Sound Engineering & Recording

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DonnieAlan / Donnie Alan 7mo+20dy ago
One of the hardest things to get right in a mix, in my opinion, is reverb. We all like how adding reverb brings tracks alive, but there's a tendency to overdo it, especially on drums and vocals. One of my biggest complaints with many of the VI's out there, even the top end ones like Dune 3, Serum, or even Omnisphere, is how they seem to wash the patches in reverb on the factory patches, or the 3rd party patch libraries. As I researched more about reverb and tried different ways, I came across this little technique which I find can make reverb shine without washing over the track. The technique is to use a side chain compression on the reverb. The video below will explain it pretty well. The concept is to put a compressor on the reverb aux track before the reverb and then send a side chain of the audio to the compressor before it hits the reverb. What this does is allow more of the dry signal through without washing it with reverb, but then quickly adding the reverb when the audio drops off, providing a nice reverb tail which you can set to taste with whatever type reverb fits the mix. To make things even better, adding a parametric EQ after the reverb on the aux track will give you more control over how the reverb itself sounds..which frequencies shine more in the verb and so forth. I find I prefer doing that instead of using the EQ controls that are on the reverb plugins. Most of the time I find that those don't really give me the fine control over the reverb sound as well as using one of my favorite para EQs. Its also interesting to experiment with putting the sidechain compression BEFORE versus AFTER the Reverb plugin. It does change the character of how the reverb will sound. Before the verb, and you're compressing the dry signal. After, you're compressing the fully reverbed signal. Is one "better" than the other? Depends on the mix, the song, and what you want. As a friend of mine whose a pro mixer in Nashville likes to say, "If it sounds good, it IS good!" And this technique will work for delay effects as well. And it works on any audio, not just vocals. Experiment and have fun!


   

7 people like this: beethonin, JennyK, spookyoblomov, MikeyMojo, FingerFolkie, PabloGabriel, foreverexe

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tbase2000   commented 7mo+19dy ago


Hmm. Interesting. Thanks!

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DonnieAlan   commented 7mo+19dy ago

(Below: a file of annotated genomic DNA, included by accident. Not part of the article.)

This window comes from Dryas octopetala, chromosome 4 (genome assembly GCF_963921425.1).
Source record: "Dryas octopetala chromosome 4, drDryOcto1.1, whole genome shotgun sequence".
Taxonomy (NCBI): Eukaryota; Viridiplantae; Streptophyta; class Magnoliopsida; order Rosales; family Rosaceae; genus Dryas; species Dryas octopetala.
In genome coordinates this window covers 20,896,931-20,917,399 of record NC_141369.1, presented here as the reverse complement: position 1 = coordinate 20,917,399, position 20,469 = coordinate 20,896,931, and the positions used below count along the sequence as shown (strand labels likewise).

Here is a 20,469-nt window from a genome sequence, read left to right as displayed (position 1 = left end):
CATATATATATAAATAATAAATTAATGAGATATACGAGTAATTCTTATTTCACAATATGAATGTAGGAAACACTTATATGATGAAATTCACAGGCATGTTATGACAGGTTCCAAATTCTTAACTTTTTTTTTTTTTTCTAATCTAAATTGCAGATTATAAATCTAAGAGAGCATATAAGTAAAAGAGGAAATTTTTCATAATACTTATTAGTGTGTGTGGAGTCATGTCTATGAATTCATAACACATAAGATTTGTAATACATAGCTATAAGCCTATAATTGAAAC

It really does make a difference. Its a technique I use all the time now. Try it!

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FingerFolkie   commented 7mo+19dy ago


'Interesting, but it's hard for me to see how this would replicate reverb extracted from the environment, for example, a good room. One unattractive feature of modern recording is artificial sound. I have several objections to what I heard, but I don't want to get into a protracted discussion until I figure out if I can do something similar.

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DonnieAlan   commented 7mo+19dy ago


David - Bear in mind that this technique won't apply to all situations. For example, for an acoustic guitar, the natural room resonance should come through. But often with vocals, there is little natural room resonance, especially if you want to place the vocal in a wider space, such as a cathedral or large hall using Convolution Reverbs. This technique can do that but with washing out the entire track. It comes down to what you are trying to do in the mix. Its also a means of giving you more control over the sound, even with a natural space. Try it out. Play with the compression controls, especially the threshold, ratio, release, and makeup gain. The attack should usually be quick, but tweak to taste. I think you might be surprised at the results.

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JennyK   commented 7mo+18dy ago


Good stuff. I haven't used a sidechain in this particular way before, but from my experimenting just now, I'm a fan. The guy's voice gave me hives, but the concept is sweet. Very useful. :D

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DonnieAlan   commented 7mo+18dy ago


Good, Jenny. Glad its useful for you. Try putting a parametric EQ after the Reverb plugin as well. That way you can really control which frequency ranges shine in the reverb and which can be pulled back.